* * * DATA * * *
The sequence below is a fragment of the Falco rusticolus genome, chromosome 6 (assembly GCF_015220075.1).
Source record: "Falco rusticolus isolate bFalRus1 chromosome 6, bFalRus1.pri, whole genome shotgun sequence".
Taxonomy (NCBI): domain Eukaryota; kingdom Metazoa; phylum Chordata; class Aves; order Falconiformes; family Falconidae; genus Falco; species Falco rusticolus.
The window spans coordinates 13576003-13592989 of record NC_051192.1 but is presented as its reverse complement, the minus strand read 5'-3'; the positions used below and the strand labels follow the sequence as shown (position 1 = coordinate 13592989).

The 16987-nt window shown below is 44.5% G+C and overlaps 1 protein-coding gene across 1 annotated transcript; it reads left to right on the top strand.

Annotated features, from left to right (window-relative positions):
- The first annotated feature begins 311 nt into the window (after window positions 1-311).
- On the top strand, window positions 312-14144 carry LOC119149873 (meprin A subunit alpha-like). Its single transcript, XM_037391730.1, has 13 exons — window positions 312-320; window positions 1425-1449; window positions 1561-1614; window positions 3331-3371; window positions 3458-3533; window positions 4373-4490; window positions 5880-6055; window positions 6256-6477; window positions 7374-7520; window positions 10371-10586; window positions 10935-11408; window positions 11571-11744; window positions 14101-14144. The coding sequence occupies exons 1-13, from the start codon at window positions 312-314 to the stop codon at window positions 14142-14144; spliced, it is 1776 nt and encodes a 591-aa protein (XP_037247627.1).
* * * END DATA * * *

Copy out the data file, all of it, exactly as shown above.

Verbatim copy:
The sequence below is a fragment of the Falco rusticolus genome, chromosome 6 (assembly GCF_015220075.1).
Source record: "Falco rusticolus isolate bFalRus1 chromosome 6, bFalRus1.pri, whole genome shotgun sequence".
Taxonomy (NCBI): domain Eukaryota; kingdom Metazoa; phylum Chordata; class Aves; order Falconiformes; family Falconidae; genus Falco; species Falco rusticolus.
The window spans coordinates 13576003-13592989 of record NC_051192.1 but is presented as its reverse complement, the minus strand read 5'-3'; the positions used below and the strand labels follow the sequence as shown (position 1 = coordinate 13592989).

The 16987-nt window shown below is 44.5% G+C and overlaps 1 protein-coding gene across 1 annotated transcript; it reads left to right on the top strand.

Annotated features, from left to right (window-relative positions):
- The first annotated feature begins 311 nt into the window (after window positions 1-311).
- On the top strand, window positions 312-14144 carry LOC119149873 (meprin A subunit alpha-like). Its single transcript, XM_037391730.1, has 13 exons — window positions 312-320; window positions 1425-1449; window positions 1561-1614; window positions 3331-3371; window positions 3458-3533; window positions 4373-4490; window positions 5880-6055; window positions 6256-6477; window positions 7374-7520; window positions 10371-10586; window positions 10935-11408; window positions 11571-11744; window positions 14101-14144. The coding sequence occupies exons 1-13, from the start codon at window positions 312-314 to the stop codon at window positions 14142-14144; spliced, it is 1776 nt and encodes a 591-aa protein (XP_037247627.1).